New York Nora Ephron is thinking about algorithms.
She wonders what they are. It’s one of those concepts, such as Twitter and heavy metal, that exist only to remind her she has lived too long. Unsure of her own definition, she takes a little nip from that electronic flask in her handbag, that digital demon rum: her iPhone.
“Algorithm,” she reads, “a set of rules for solving a problem in a finite number of steps, as for finding the greatest common divisor.”
Exactly. “Thank God for my portable device.”
She is seated at an Upper East Side diner, around 10:30 a.m., warmed up in a dark blouse and matching slacks, enjoying scrambled eggs and crisp bacon, undisturbed by the occasional glances from two middle-age men, in business attire, in the next booth.
Ephron is 69, known for such books as “Heartburn” and “Crazy Salad,” and for the movies “Sleepless in Seattle” and “Julie & Julia.” She is a parent and grandparent settled in a long-term marriage with her third husband, author Nicholas Pileggi. She has been writing about silly and serious matters for 50 years, from hooded seals to nuclear power plants to the silly and serious matters of men and women.
As middle age became a certain age, the laughs have turned darker and the joke has increasingly been on herself. In 2006, she had her biggest commercial success as an author with the million-selling essay collection “I Feel Bad About My Neck.” The subjects included aging, illness and death, a corrective she says, to all those books that tell you how wonderful it is to grow old.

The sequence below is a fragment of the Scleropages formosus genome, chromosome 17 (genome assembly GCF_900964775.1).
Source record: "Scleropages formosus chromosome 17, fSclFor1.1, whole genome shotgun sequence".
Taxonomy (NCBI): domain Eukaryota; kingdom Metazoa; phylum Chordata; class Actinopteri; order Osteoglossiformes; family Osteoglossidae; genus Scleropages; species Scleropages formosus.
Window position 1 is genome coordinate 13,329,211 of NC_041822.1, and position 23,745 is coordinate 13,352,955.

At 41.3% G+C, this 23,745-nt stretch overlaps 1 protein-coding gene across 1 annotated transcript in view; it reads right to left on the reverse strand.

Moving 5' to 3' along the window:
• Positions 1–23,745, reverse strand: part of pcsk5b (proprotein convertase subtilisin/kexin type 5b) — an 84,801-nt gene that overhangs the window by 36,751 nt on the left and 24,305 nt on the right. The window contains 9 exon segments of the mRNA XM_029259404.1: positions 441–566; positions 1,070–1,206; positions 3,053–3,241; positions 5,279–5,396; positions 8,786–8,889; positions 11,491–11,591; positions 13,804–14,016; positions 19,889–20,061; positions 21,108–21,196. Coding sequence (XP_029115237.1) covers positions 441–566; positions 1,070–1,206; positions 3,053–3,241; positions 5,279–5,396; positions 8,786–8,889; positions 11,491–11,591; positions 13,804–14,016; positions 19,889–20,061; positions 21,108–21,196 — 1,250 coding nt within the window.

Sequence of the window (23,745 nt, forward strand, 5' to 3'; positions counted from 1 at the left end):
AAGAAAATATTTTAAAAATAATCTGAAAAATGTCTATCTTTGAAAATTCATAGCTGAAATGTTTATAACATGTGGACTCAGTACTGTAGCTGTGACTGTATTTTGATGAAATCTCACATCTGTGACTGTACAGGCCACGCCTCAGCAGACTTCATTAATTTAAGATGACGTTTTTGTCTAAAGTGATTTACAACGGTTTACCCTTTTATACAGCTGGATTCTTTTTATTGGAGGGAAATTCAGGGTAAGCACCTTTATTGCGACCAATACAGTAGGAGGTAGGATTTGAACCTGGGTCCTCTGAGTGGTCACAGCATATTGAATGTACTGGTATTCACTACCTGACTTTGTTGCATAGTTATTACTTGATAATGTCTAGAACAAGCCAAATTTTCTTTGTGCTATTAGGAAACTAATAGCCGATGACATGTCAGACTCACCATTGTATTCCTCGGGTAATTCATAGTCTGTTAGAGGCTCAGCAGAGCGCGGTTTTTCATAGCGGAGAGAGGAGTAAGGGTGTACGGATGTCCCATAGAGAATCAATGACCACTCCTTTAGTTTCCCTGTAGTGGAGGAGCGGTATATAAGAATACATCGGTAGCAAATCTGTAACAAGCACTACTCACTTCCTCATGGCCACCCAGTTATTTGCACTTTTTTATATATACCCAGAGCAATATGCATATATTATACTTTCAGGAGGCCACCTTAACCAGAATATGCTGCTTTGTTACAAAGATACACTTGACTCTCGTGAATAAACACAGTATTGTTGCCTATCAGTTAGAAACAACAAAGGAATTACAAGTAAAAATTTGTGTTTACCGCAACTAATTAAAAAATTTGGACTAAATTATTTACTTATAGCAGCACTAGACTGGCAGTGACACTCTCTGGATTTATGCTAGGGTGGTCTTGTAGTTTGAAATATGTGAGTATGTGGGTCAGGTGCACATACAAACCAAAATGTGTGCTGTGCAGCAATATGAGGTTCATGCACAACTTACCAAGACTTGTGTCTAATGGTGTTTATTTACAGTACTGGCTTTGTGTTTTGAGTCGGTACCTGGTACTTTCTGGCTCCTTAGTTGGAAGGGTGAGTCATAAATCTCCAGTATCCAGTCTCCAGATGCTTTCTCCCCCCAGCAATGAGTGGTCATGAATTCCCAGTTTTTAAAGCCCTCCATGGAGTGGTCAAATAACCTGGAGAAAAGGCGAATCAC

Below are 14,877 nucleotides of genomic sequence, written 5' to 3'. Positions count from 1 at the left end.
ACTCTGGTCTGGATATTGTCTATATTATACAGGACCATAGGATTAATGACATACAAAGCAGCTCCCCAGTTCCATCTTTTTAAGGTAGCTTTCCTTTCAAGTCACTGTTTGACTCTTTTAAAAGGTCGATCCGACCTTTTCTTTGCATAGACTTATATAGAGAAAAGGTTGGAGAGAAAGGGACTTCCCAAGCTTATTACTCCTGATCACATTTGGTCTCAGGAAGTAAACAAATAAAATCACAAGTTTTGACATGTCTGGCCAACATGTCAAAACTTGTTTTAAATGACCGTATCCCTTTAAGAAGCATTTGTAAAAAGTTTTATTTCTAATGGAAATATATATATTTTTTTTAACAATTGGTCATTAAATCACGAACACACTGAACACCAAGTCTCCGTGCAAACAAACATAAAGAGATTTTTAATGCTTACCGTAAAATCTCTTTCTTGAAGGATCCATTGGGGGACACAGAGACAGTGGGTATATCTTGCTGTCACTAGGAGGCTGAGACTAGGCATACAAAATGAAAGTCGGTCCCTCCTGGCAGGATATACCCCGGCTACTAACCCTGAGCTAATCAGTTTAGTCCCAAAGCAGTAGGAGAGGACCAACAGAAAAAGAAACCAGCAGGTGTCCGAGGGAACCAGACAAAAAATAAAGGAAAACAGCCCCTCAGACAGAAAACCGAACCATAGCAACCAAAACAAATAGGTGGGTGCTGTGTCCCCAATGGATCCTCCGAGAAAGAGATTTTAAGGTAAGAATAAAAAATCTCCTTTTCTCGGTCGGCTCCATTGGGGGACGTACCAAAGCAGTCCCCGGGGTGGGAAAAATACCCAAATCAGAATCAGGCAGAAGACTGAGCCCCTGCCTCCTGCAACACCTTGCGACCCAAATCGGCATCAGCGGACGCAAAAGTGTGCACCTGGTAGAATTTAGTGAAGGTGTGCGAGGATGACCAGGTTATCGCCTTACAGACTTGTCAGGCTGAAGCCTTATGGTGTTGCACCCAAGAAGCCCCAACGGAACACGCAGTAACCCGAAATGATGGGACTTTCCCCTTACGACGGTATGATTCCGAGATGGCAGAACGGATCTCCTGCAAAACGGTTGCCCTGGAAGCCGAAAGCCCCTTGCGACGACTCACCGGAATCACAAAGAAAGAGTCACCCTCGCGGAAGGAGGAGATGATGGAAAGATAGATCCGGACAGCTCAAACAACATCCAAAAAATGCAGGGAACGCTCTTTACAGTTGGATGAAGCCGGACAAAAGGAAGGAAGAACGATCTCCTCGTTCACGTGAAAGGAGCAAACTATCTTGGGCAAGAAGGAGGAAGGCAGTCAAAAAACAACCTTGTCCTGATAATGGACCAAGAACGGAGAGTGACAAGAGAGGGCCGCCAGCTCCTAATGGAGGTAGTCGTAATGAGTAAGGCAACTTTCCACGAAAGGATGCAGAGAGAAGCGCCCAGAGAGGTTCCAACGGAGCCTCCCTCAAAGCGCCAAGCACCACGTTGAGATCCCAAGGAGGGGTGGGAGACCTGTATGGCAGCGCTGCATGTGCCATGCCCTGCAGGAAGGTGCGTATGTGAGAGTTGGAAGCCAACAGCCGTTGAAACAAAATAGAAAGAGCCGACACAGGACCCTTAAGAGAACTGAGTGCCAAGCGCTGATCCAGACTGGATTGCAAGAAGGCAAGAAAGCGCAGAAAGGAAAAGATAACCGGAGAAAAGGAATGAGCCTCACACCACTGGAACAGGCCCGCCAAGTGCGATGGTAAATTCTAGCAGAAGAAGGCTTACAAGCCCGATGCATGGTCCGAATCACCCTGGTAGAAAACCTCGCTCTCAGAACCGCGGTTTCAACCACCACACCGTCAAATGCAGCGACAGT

She is back with “I Remember Nothing,” essays about family, journalism and everyday and eternal bothers. There are lists of what she’ll miss (bacon, Paris) and what she won’t (funerals, mammograms). Much of the book is a farewell to her own memory. She’s not writing about Alzheimer’s, but the way people and places and events fade as if erased from tape.
This is a new kind of name-dropping. She can brag about having met the Beatles, but not about what they said. She doesn’t know. Same for Cary Grant, Dorothy Parker and Eleanor Roosevelt. She marched on Washington in 1967 to protest the Vietnam War and remembers only the sex she had in her hotel room.
As a reporter for the New York Post, she interviewed the much-censored Lenny Bruce several times.
“Lenny Bruce kept being thrown out of New York and every time he was, I was sent to meet him at the airport,” Ephron says. “What did he say? You don’t know and neither do I.”
When the brain fails, technology fills in. It’s her friend, her foe, her shadow. Her iPhone means she will never truly forget the name of a favorite character actor. But she worries that the screen is harmful to writing. In the old days, the blocked author had nothing but walls to stare at. Now, there’s Facebook.
And lying about your past is a lost and impossible art.
“My grandmother didn’t know when she was born. She had no idea, because she was born in Russia. The calendar was different. It was 18-something or other when she came to America,” Ephron says.